Wow! That has been our overall response to visiting Big Bend National Park. Absolutely spectacular vistas. It is definitely desert territory but despite getting only 10 inches of rain a year there was surprisingly diverse and abundant vegetation.
We caught a PBS show several months ago about Big Bend and decided that when we were in Texas we needed to visit. It is a bit out of the way but we are very glad we did. It is supposed to be the least-visited national park in the lower 48 and that is mostly because it is so far off the beaten track. It is a 35 mile drive from where we are camped just outside the park boundaries to the park headquarters and there are stretches where you can see several miles in both directions and we were often the only ones on the road. We came at the right time of the year. It’s been in the 60’s and 70’s during the day and the 30’s at night. In the summer it is routinely over 100 degrees and they close most of the park down.
We are camped at Stillwell’s Store and RV Camp about seven miles from the park’s boundary. Other than full hookups there is not much in the way of amenities here, but everybody is very friendly. A couple of days ago I was talking to a couple that lives in Brewster, Massachusetts most of the year and found that they have been coming to Stillwell’s and Big Bend for the last sixteen years and they are fairly typical of the people here. There is live country music four nights a week from a couple from Michigan, the Whitford’s, that spend four months a year here and we’ve gone every night they’ve played.
In the center of Big Bend Park are the Chisos Mountains which are the remnants of one or more volcanoes that were active up to about 17 million years ago. All that is left are the parts that were solidified lava; all of the pumice and ash have long since been washed away. The first time we drove into the park we drove to the Chisos basin, which is where the mouth of the volcano would have been. It’s a bit above 6000 feet and there is a campground and lodge inside with the walls of the Chisos Mountains on all sides. Very rugged views in every direction.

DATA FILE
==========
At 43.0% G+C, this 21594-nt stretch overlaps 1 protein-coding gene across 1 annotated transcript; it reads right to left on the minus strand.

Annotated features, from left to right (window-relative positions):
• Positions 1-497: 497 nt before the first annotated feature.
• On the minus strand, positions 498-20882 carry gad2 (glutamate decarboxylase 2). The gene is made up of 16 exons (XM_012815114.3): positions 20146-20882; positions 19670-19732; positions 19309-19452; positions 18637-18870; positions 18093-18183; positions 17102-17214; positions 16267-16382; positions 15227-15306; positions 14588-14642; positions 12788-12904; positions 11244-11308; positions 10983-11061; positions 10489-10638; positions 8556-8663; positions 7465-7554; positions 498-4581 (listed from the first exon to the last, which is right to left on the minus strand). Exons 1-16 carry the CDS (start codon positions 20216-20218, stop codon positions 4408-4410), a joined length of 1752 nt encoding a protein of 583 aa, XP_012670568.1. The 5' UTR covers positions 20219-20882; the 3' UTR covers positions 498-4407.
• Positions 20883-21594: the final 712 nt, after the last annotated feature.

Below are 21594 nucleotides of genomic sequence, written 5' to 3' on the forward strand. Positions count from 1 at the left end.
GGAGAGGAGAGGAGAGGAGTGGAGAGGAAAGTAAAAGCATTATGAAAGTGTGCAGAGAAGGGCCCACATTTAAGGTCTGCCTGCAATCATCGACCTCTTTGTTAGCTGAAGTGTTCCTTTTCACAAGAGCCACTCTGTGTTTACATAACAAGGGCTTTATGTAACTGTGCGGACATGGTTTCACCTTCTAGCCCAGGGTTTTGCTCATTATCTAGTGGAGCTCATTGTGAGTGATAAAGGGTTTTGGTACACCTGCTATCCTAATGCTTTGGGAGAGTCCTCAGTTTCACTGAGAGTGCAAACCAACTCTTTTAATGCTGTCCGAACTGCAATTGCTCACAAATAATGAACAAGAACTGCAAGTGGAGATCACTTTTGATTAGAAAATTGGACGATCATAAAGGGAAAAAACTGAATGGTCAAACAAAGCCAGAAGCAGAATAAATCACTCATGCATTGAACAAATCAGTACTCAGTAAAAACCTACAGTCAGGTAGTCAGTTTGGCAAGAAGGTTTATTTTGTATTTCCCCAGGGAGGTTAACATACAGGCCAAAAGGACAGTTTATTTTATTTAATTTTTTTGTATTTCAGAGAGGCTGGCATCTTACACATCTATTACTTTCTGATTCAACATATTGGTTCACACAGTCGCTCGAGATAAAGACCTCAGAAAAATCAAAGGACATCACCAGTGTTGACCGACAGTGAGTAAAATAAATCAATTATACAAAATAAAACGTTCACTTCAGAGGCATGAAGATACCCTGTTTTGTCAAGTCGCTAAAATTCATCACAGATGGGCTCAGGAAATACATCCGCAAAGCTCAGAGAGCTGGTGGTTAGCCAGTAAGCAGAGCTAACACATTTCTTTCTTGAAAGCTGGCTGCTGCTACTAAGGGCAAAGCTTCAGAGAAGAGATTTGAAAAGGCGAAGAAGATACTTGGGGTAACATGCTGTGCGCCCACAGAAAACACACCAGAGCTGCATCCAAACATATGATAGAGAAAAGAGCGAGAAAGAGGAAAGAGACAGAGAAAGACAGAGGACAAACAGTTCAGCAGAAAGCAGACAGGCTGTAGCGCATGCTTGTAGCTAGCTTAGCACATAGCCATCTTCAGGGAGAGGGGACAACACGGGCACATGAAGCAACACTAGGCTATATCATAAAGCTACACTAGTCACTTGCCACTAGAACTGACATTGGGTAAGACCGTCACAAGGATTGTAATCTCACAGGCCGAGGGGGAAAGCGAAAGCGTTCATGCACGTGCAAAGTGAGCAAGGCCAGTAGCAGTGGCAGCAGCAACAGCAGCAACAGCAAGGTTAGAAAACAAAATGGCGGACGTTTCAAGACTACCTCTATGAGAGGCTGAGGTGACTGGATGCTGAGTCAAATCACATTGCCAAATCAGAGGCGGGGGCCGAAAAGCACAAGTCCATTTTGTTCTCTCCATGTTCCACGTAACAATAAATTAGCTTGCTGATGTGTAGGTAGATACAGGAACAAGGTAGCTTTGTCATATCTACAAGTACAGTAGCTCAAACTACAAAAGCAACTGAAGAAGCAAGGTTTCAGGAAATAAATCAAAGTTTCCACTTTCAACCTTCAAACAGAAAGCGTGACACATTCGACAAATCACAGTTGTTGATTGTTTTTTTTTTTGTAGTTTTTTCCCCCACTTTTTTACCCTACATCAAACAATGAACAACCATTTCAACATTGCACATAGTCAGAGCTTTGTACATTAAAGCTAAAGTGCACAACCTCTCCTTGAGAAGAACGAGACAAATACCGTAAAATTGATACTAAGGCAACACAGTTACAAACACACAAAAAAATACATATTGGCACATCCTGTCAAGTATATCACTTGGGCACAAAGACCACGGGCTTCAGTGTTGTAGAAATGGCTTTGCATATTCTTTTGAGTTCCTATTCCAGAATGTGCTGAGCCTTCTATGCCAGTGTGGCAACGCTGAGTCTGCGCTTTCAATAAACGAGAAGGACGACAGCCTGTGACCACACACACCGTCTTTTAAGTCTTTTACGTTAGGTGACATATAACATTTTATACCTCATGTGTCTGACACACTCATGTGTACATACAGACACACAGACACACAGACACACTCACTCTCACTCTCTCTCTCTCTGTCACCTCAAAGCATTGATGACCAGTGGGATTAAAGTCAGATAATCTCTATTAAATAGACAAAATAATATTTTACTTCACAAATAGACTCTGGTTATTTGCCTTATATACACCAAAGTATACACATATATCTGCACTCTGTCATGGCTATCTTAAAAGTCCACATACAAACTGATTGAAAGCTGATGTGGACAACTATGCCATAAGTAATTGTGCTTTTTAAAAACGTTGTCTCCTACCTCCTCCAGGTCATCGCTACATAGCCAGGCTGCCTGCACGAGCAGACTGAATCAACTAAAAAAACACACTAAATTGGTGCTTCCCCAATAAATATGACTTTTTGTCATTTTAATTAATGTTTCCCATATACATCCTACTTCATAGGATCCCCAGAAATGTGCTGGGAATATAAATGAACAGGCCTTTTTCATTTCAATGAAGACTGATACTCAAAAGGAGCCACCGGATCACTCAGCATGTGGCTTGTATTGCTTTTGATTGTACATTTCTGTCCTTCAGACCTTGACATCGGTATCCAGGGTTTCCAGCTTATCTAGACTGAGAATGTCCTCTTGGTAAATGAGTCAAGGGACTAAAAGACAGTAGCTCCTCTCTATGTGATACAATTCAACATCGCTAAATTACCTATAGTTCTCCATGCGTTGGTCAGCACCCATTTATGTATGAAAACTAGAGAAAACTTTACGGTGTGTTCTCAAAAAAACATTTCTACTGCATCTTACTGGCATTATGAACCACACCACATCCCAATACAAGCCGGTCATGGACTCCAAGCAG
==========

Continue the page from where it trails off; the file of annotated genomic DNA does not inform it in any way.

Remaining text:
The next time we went into the park we drove to Castolon which is on the western border of the park. Spectacular scenery with a different view every time we went around a corner. Castolon is more or less on the Rio Grand river, which is quite low right now. You could easily wade across if you wanted to, but on the Mexican side there was a several hundred foot high limestone cliff with no way to get up or down.
Yesterday we drove down to Rio Grande Village on the eastern end of the park which is also on the Rio Grand river. There was a small Mexican village just across the river but there were several signs warning that buying anything from Mexican nationals was illegal and subject to confiscation, fines and possible jail time. There was a RV campground there but it was literally an asphalt parking lot with hookups. This drive had the least spectacular views, not that they weren’t interesting, but we saw more flowers in bloom than anywhere else in the park.
There are hiking trails, 4-wheel drive dirt roads and primitive campgrounds all over the park. This is the first time I wish we had something other than our Ford Transit. We took a side trip on a dirt road approved for cars but even though the speed limit was 25 MPH I don’t think we ever got above 15 MPH and there were a number of places where the road had been washed out that I took very gingerly. Stillwell’s has a section on the other side of the road with just water and electric hookups and when we first came there were over a half a dozen pickups and horse trailers there. There are many miles of horse trails outside and into the park from here.
We are very glad we came. Big Bend is well worth visiting. We’d give it a B for accessibility. There were enough handicap accessible bathrooms and most – but not all – vista points were wheelchair accessible but there was only one wheelchair accessible trail in the entire park and we wish there had been more.